US President Ashton (William Hurt) is shot just before he signs an anti-terrorist treaty, and explosions add to the panic. Secret serviceman Thomas Barnes (Dennis Quaid), back on the job after a nervous breakdown, has to act fast.
The high concept of Vantage Point is 24 meets Rashomon. Instead of hour-long episodes that add up to a day of suspense and action, we get a series of takes which show the events of a busy few minutes from multiple viewpoints.
In a neat, cynical gag, we first see things through the eyes of a TV news producer (Sigourney Weaver) who has multiple picture feeds on screens in front of her, but no idea what is going on. Then, shooting, bombings, chases and labyrinthine conspiracy twists are set off, as seen by a shaky secret serviceman (Dennis Quaid), a wide-eyed tourist with a camcorder (Forest Whitaker), a Spanish cop who made a bad mistake (Eduardo Noriega), a Special Forces soldier blackmailed into working with the baddies (Edgar Ramirez) and a mastermind with an extremely versatile mobile phone.
British director Pete Travis already tackled a terrorist bombing in Omagh, and goes the Paul Greengrass route by segueing from a serious look at the Troubles to a fantastical, action-based international thriller spotlighting dangerous car stunts in crowded streets. Drawing on conspiracy-theory and assassination myths, established in the likes of In The Line Of Fire, Vantage Point still owes rather too much to the adventures of Jack Bauer, as it hops from the world of a secret serviceman who has to solve problems fast, while running and shooting, and a world where big politicos hide in hotel rooms from ski-masked super-efficient killers.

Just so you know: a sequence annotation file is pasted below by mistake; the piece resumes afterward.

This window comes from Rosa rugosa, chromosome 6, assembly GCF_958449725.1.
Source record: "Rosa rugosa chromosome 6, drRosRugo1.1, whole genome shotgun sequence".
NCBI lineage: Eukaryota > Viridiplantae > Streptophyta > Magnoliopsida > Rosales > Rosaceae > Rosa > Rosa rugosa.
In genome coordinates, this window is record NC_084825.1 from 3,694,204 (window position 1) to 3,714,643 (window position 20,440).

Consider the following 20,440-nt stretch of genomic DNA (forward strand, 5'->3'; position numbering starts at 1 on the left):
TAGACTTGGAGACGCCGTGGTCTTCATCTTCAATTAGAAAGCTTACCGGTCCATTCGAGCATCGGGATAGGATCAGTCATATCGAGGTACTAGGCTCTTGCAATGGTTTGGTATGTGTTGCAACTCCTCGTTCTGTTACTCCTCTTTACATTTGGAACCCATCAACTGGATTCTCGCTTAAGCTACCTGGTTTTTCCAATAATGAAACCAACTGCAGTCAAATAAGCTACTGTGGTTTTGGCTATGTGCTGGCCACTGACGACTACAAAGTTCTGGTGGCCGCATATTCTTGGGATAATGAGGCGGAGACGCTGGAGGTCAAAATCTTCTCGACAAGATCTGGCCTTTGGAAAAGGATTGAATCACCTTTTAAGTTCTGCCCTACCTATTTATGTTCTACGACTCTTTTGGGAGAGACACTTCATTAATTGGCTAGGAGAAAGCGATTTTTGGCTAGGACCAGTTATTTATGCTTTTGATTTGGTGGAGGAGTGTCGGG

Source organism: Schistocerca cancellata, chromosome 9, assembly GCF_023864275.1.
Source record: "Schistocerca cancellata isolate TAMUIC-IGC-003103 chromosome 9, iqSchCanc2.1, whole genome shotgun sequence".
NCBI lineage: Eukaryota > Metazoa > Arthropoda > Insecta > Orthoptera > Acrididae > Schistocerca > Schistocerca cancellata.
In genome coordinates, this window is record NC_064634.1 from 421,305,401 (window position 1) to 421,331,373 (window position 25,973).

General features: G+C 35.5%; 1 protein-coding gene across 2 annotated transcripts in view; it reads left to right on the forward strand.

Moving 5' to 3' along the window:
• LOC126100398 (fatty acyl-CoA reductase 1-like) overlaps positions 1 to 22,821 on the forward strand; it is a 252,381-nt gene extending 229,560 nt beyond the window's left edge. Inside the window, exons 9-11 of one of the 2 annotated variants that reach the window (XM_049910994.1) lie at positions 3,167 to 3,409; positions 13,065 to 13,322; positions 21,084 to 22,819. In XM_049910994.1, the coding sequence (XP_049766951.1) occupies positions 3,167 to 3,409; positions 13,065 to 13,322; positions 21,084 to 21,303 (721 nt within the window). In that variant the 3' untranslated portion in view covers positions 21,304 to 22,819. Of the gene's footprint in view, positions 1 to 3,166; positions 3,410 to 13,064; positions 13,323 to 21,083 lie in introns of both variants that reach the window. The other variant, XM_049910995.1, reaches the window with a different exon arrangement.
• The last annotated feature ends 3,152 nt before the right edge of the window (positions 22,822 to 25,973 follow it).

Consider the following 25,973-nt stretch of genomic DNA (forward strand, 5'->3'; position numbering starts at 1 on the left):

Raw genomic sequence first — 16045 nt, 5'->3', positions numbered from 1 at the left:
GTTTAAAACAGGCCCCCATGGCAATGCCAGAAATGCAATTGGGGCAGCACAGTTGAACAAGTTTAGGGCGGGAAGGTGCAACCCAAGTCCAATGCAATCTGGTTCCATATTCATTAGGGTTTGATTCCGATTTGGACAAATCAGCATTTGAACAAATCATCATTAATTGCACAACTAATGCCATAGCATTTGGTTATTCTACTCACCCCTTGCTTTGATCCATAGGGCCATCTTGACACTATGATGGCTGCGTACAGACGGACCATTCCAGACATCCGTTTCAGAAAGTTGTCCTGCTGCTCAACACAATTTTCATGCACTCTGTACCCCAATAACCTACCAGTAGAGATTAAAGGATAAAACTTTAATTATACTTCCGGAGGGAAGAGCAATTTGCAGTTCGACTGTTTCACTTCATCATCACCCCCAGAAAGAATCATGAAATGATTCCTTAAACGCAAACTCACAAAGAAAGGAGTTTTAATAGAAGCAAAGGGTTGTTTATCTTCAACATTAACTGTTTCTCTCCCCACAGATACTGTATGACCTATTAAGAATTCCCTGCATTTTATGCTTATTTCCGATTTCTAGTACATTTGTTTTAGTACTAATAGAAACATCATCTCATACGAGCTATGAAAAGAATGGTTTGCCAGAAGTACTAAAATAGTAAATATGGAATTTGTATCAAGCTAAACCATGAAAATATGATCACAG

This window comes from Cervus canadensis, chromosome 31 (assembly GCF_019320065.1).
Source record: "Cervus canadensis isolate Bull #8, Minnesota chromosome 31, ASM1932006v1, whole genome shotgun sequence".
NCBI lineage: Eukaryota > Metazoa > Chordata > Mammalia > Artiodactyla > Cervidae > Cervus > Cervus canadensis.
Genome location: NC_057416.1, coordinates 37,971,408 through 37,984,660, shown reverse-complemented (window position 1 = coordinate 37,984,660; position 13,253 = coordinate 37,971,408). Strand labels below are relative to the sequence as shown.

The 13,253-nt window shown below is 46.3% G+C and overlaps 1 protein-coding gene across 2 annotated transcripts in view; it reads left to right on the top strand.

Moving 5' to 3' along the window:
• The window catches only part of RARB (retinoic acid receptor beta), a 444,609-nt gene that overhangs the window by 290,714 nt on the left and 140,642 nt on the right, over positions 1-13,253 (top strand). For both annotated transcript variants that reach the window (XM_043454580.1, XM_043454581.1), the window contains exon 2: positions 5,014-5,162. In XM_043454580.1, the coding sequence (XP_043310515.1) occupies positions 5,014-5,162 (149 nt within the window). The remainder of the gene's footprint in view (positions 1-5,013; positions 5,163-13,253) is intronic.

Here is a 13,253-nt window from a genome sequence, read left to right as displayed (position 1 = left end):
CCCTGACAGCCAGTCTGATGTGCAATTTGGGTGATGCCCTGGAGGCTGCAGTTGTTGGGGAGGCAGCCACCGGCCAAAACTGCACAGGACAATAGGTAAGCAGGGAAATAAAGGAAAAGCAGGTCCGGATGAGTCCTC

It’s even a given now that all credible political context can be shuffled aside to make room for gimmicks and thrills - there’s scarcely a hint of the cause for the conspirators support. Reliables such as Quaid, Weaver, Whitaker and Hurt make clichés work, and some interesting international names do a lot with very little. When we finally get to go beyond the 23 minutes, the pay-off turns sadly laughable - all the pieces come together just as the film falls apart.
Some okay thrills with good performances and some smarts. But the last reel plunge spoils things. Myth for the new millennium: any average, out-of-shape middle-aged Yank, including the President, can get in a punch-up with a few well-armed, super-trained